Column: From the desk of finance


At this time of year, Council reviews the property Tax Bylaw for 2013. Following this review and the passing of the Bylaw you will be receiving your property assessment and tax notice for 2013.

Your tax bill is made up of three components:
1) Municipal component. During budget deliberations for the 2013 year, Council projected a 2% increase in the municipal portion. Due to growth experienced in 2012, this amount, for the average ratepayer, has been limited to 1.25% or on average $22.91 per year.

2) School portion of your tax bill. This amount is determined by the Government of Alberta. While we had projected an increase of 2% in the Provincial requisition, the actual increase, as determined by the Alberta Government is 13.66%. Because of the growth in our assessment base, the average ratepayer will see an increase of 10.50% or an average of $69.94 per year.

3) Sturgeon Foundation requisition. We had projected an increase of 2% for this requisition; however Sturgeon Foundation had increased their requisition by 4.31%. Again, because of growth, the average ratepayer will see an increase of 1.88% or $0.49 per year.

Accordingly, the average ratepayer will see a total increase of about $93 per year in their residential taxes or 3.68%.

Amounts for your individual home may vary from these percentages, dependent on the total value of your home (the average home is assessed at $281,957) as well as any improvements that may have been made on the home in 2012 (such as the construction of a garage).

Tax payments are due by June 30, 2013 and may be made in person, by mail to the Town Office, through telephone and internet banking or through our pre authorized payment plan. The pre authorized payment plan offered by the Town allows you to spread your tax payment over 12 months. No penalties are assessed to ratepayers utilizing the pre authorized payment plan providing all payments are made on time.

If you have any questions regarding your taxes, your assessment or methods of payment, please feel free to contact us at 780-939-4361.

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  1. So!!! Are the school boards getting a 13% increase to work with?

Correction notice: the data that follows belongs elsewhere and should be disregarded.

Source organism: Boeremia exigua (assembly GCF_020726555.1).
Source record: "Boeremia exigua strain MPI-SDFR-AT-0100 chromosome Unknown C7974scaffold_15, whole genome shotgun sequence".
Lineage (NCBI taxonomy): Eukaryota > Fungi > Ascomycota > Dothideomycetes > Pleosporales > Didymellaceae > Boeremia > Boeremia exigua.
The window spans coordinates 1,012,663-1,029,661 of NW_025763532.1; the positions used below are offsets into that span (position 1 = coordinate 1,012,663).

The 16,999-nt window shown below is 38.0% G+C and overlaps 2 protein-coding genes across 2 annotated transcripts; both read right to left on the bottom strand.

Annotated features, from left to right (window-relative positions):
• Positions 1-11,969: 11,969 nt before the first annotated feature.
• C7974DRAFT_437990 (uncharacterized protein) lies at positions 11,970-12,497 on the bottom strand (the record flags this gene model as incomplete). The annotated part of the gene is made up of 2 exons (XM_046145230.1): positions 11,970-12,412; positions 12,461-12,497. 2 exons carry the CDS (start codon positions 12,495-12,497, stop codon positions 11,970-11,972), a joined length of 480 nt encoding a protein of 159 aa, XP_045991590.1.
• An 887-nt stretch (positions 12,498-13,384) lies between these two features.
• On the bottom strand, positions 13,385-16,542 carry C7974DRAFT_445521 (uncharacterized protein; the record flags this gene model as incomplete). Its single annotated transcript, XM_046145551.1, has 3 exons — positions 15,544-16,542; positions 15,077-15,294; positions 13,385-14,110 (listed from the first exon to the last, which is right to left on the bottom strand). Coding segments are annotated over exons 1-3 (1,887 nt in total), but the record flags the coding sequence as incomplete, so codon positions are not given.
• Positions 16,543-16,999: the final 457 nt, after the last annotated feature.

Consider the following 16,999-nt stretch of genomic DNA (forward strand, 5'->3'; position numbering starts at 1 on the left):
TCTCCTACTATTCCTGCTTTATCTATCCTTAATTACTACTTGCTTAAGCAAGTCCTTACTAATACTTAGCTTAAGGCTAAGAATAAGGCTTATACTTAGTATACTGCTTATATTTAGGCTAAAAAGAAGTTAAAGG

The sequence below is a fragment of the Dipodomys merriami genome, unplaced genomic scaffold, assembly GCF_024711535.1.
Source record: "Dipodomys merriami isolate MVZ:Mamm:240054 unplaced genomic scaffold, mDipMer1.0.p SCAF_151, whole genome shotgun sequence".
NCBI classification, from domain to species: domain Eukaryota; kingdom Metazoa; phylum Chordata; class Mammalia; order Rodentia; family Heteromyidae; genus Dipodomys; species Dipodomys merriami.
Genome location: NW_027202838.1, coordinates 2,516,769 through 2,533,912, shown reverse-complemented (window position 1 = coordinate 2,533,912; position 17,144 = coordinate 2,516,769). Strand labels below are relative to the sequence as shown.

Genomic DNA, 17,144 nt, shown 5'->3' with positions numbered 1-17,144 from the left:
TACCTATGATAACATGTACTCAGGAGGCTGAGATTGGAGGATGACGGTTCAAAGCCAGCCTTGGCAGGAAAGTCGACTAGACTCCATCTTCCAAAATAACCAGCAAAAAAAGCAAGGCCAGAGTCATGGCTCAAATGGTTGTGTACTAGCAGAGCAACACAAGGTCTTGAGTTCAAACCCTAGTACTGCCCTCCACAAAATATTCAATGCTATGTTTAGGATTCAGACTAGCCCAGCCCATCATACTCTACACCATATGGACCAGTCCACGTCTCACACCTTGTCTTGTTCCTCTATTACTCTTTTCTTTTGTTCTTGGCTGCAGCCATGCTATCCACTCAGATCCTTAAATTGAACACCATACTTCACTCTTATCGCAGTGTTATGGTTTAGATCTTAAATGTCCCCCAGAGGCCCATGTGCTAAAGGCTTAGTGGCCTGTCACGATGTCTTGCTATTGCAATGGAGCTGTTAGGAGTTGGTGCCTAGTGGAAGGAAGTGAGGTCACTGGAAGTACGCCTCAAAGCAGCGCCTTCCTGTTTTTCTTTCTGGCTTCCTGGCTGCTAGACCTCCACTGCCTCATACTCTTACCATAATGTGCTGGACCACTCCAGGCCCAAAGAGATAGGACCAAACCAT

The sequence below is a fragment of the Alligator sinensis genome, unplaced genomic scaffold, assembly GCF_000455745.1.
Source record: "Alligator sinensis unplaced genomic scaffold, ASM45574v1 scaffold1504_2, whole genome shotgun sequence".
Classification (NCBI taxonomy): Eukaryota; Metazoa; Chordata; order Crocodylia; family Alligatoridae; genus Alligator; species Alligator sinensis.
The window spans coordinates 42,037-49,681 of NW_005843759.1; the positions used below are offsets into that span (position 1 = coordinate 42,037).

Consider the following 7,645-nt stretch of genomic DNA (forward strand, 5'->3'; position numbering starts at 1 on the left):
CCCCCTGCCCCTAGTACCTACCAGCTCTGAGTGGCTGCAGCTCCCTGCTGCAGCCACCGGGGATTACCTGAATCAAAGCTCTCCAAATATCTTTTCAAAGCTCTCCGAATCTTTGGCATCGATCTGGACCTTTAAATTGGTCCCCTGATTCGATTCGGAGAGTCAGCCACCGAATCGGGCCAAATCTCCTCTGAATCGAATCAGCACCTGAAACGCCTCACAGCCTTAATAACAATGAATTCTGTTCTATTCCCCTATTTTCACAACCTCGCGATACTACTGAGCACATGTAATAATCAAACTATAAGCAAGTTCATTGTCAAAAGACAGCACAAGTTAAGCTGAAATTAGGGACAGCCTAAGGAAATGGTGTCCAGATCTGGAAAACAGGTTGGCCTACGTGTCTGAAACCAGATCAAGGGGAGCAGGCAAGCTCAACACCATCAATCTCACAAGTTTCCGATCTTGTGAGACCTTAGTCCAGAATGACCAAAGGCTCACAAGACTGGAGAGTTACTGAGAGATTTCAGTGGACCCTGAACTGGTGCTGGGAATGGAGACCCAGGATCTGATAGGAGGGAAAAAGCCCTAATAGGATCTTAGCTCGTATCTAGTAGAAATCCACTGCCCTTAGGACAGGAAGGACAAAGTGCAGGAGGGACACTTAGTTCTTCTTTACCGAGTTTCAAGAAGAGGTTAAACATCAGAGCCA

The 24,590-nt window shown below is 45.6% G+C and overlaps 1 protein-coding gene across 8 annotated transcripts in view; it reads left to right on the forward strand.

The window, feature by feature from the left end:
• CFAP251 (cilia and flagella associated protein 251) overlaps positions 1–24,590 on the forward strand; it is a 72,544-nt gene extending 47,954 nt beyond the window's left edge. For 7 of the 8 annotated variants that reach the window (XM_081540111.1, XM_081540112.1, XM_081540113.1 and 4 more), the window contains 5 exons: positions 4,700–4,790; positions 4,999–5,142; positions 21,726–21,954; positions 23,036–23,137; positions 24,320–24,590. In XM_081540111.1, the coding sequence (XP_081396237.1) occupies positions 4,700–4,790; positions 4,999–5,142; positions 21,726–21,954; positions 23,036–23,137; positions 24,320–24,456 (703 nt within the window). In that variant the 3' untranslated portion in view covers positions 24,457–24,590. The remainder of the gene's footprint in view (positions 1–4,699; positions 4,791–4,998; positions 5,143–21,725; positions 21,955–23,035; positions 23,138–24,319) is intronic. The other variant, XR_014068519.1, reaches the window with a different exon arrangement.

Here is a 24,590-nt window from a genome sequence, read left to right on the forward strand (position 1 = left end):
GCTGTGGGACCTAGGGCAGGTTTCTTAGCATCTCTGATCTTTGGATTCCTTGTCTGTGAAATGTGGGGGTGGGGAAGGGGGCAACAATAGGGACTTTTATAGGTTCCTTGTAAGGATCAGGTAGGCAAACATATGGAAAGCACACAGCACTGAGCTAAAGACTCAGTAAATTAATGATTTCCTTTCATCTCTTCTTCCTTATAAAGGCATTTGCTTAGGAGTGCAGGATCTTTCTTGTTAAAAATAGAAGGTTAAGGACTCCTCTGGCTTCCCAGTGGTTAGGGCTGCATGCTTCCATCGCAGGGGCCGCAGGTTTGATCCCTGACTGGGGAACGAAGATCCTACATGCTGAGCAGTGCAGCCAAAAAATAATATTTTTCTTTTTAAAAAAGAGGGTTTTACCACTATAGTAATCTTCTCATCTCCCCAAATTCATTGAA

Are we to believe that we were among the municipalities that were not paying our share? (as our MLA said/suggested as not all were paying eaqualy)

    I bet not!!!!

    The Alberta government is balancing the budget by taking the school tax and putting it into general revenue.

    Oh!! That part about balancing the budget is my attempt at early morning humor. I mean, borrow less.

  2. One question I would ask is why was your estimate for the school portion off by so much? It’s not like you expected 2% and got hit with 4%. That would only be a margin of 100% off. But you were off by 683%. Why?

    Even if you have to wait until the provincial government announces the exact rate, I would expect that a few conversations with them during budget preparation may have have revealed at least an idea of what they were looking at.

    If the provincial government policy is one of holding the info close until the last minute, then I would pass along the message that your town taxpayers are not impressed and want the information sooner so that they don’t get surprised by the bill.

  3. Sooooo…. does this make us the highest taxed small town in all of Alberta or are we still number two?

  4. Donnie, I don’t think we are either. Our mill rate is quite low.

    Joe, I love your point. Council tried to put in a very low increase this year and in fact, lowered the mill rate for the senior’s homes which was a good and considerate move. Education in this province is moving the wrong way, not the right. They are reducing operating budgets, transportation budgets, but as usual are increasing minister office budgets.

    At least this isn’t council’s fault. Nothing they could have done about the education taxes.

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